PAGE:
I wonder what my dad thought as he looked out the picture window of his office on that snowbound day as his only daughter ran screaming down the alleyway towards him? She was followed, slipping and sliding, by his youngest son in slippers, brown and tan stripped pajama bottoms, and an unbuttoned black letterman’s coat, nothing more, cursing and threatening to kill her at the top of his lungs.
There had been a blizzard the previous night. The joke when I was in high school was that if the superintendent could see his mailbox, we had school. It was doubtful anyone could have seen his or her mailbox that morning. Classes had been canceled. It was a cold, and awful winter day, where nobody in their right mind would go out. I lay, wrapped in my blankets, in my bed in the basement, toasty warm and happy.
As an introvert, for me it was perfect. No one was going to bother me. I didn’t have to worry about the homework I had not done. The books sat on the shelf next to my bed. If I felt ambitious, I could open my bedroom door, walk into the family room, turn on the television set, and waste the rest of the day on the couch.
Instead, there was a knock on my door. My sister poked her head into my room. “Mom is busy. Take me into town,” she blurted out. “Are you insane? It is not safe for man nor beast out there. Leave me ALONE.” I muttered half-awake. “I want to go to Angie’s,” she shot back. “Go away,” I replied. There might have been a shoe thrown in her direction at that point. I don’t remember.
With that she disappeared and I went back to whatever dreams a sixteen-year-old boy has, probably involving my football coach suddenly realizing that I was really the greatest running back in high school history and my doing game-winning television interviews with cheerleaders draped all over me.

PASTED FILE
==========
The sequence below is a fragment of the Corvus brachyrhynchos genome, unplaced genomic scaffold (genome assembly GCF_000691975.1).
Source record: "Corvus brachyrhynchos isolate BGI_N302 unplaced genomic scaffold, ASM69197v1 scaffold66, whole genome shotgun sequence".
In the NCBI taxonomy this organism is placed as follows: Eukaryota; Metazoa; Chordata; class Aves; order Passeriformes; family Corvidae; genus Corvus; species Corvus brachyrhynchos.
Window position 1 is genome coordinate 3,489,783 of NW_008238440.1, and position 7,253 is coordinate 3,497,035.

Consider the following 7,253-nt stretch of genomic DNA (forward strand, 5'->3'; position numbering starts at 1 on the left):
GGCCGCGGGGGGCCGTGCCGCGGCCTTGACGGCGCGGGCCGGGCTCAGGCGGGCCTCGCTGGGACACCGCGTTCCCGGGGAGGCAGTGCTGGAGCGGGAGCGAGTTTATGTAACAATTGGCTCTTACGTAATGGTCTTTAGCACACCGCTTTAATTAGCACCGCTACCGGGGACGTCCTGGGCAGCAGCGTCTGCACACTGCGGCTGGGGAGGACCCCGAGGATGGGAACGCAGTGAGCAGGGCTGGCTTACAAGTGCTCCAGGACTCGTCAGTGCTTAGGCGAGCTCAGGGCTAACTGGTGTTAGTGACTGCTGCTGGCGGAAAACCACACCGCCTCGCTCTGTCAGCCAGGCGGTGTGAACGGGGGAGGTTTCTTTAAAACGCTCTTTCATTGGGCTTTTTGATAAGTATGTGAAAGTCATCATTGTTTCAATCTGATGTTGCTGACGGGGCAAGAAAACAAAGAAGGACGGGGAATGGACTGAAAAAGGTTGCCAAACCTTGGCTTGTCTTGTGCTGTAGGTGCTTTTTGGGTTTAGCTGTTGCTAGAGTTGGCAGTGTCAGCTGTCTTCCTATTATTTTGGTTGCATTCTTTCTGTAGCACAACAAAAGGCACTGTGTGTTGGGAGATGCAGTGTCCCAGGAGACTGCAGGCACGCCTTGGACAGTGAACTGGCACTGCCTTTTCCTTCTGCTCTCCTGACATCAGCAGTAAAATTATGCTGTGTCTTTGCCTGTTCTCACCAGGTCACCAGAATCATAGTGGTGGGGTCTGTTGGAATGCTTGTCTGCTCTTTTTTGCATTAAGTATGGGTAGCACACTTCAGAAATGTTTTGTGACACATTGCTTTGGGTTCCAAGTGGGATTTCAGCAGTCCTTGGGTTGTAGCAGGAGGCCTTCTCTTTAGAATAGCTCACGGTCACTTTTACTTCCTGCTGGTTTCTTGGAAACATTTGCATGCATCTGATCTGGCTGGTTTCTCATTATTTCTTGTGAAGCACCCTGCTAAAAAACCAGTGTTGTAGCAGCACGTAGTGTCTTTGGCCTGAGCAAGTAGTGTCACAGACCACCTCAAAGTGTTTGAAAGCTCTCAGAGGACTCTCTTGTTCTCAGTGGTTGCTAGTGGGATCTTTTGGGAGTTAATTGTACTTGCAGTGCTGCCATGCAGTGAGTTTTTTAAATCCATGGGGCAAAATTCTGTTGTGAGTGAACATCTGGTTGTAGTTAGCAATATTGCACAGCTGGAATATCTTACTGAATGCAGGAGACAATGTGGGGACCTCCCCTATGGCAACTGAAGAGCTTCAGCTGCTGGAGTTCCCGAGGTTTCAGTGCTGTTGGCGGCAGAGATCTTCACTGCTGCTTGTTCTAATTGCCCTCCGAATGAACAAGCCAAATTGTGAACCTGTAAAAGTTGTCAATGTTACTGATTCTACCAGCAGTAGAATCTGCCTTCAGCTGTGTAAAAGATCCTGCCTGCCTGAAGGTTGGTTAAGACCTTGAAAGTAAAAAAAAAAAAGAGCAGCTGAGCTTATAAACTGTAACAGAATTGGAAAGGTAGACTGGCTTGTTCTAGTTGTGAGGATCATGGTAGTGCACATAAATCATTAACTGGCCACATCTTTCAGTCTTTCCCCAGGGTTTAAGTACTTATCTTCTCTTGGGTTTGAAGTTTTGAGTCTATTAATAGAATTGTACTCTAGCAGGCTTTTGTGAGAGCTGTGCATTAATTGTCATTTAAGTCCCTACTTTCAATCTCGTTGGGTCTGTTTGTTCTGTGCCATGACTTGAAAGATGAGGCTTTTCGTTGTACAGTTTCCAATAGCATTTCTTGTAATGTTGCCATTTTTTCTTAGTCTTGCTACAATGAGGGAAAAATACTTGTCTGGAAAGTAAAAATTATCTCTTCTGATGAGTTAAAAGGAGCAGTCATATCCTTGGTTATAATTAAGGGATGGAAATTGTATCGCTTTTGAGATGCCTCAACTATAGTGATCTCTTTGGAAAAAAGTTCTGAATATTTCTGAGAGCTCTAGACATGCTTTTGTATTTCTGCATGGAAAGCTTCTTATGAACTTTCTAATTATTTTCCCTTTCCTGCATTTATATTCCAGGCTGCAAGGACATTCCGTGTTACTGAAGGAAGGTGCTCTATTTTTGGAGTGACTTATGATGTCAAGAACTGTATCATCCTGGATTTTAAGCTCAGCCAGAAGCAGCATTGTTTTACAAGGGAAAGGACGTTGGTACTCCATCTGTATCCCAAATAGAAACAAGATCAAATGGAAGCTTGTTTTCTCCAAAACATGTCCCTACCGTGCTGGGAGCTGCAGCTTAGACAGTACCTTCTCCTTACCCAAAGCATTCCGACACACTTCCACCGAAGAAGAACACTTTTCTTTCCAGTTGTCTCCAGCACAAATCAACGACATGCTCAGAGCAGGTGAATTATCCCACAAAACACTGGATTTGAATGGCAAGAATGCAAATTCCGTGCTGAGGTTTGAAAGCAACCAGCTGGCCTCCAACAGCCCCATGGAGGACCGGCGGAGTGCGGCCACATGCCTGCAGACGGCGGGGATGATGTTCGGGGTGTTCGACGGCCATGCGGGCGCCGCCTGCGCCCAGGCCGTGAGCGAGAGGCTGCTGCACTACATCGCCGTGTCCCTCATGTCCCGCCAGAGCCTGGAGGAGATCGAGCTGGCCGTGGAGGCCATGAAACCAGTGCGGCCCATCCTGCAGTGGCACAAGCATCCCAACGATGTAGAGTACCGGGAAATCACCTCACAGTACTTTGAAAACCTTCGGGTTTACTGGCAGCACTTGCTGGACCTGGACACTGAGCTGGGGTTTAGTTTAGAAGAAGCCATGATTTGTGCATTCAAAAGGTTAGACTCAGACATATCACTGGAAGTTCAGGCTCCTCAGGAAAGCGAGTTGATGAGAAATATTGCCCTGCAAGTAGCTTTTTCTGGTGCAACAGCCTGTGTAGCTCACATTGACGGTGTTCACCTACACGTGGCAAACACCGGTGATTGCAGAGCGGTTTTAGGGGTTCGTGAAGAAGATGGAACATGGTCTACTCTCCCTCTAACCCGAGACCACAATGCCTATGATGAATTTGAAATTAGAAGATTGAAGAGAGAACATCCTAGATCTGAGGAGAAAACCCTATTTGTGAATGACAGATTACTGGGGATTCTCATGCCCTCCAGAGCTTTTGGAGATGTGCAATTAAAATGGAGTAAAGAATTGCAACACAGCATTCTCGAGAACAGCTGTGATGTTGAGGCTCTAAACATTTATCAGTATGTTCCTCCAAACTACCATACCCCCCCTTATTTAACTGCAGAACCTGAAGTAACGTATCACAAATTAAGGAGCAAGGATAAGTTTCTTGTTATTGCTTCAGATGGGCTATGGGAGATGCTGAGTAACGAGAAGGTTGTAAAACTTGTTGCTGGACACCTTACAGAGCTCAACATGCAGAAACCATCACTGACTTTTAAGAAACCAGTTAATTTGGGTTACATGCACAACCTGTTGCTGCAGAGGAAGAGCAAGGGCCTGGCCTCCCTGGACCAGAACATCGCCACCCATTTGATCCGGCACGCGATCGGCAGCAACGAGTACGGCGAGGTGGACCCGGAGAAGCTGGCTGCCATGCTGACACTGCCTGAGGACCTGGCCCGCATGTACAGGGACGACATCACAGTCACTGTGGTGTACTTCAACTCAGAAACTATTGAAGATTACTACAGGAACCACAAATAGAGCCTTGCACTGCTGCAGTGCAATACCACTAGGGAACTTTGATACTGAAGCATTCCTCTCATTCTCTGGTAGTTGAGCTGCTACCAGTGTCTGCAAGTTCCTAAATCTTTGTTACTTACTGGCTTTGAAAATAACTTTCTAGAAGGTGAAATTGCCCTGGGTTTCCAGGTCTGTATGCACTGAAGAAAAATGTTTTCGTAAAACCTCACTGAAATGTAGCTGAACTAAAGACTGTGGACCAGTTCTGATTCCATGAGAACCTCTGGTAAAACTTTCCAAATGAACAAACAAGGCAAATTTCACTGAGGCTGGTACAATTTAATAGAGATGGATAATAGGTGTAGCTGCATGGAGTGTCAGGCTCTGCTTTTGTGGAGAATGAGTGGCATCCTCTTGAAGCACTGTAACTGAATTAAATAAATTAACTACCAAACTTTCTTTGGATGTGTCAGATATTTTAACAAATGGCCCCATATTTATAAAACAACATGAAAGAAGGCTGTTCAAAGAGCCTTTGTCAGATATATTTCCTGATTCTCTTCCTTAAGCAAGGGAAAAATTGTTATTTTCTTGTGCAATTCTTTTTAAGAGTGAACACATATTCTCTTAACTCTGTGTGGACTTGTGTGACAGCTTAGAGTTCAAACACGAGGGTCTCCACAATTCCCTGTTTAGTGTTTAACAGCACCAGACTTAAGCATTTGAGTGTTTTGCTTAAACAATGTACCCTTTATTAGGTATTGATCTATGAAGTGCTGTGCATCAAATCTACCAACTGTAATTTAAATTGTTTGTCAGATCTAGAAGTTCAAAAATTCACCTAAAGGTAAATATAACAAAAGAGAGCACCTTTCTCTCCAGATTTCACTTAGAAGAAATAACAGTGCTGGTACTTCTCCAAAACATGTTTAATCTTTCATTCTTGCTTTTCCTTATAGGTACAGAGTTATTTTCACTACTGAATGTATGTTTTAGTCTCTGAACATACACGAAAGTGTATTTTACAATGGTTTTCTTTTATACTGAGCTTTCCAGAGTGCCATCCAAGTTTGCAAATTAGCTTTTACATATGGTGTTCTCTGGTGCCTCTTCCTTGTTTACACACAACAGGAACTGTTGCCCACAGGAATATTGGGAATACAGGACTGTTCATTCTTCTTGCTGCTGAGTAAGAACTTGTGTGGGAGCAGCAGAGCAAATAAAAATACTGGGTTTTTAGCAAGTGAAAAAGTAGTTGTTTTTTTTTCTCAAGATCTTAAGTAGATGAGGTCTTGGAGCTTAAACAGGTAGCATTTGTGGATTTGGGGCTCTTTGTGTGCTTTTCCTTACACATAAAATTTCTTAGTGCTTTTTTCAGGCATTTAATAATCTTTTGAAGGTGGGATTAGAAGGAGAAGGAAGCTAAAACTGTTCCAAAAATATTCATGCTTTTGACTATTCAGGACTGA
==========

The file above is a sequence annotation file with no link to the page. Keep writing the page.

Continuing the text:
I had just reached that point of nirvana where Mr. Sandman and I were best friends when someone banged on my door again. It was my sister. “Dad is on the phone. He wants to talk to you.” I groggily looked up from my bed. Judging by the cheese-eating grin on her face and the fact that I had not heard the phone ring, I knew that she had called my father at work.
Sitting up, I pulled on the knit slippers with the faux-leather bottoms that my mother had made for us that Christmas. With no tread, they were more like glorified socks than slippers, but they kept one’s feet extremely warm. So, they were perfect in my book. I walked to the phone, rubbed my face, and picked up the receiver. “No,” I said, cutting to the point. “She does not need to go into town.”
“Take your sister into town,” dad replied. “I don’t need her bothering me at work.” “The driveway has not even been plowed yet,” I answered. We had one of those long gravel driveways that always made me nervous during the winter, especially when it was covered in ice and snow. Because of the incline at the end, to get onto the highway, you had to gun your vehicle at the end and turn onto the road. Good luck stopping if you did not see a car on the road through the bushes.
This was also the 1980s where the notion of cars having any weight in their backend was a luxury, which meant fishtailing was always a good possibility. With a ditch that dropped three feet on each side of the driveway, this was terrifying. “I made it out,” he said. “But you’re insane,” I said.
My father was a legend when it came to bad weather. He scoffed at rain and snow, would have driven through a hurricane to make it to coffee in the morning. He had once left work in a blizzard, made it about a quarter of a block before slamming his car into the next door church’s yard, proceeded to walk home, somehow crossed the local river at least three times without knowing it, and wondered why my mother was upset with him going out in such conditions.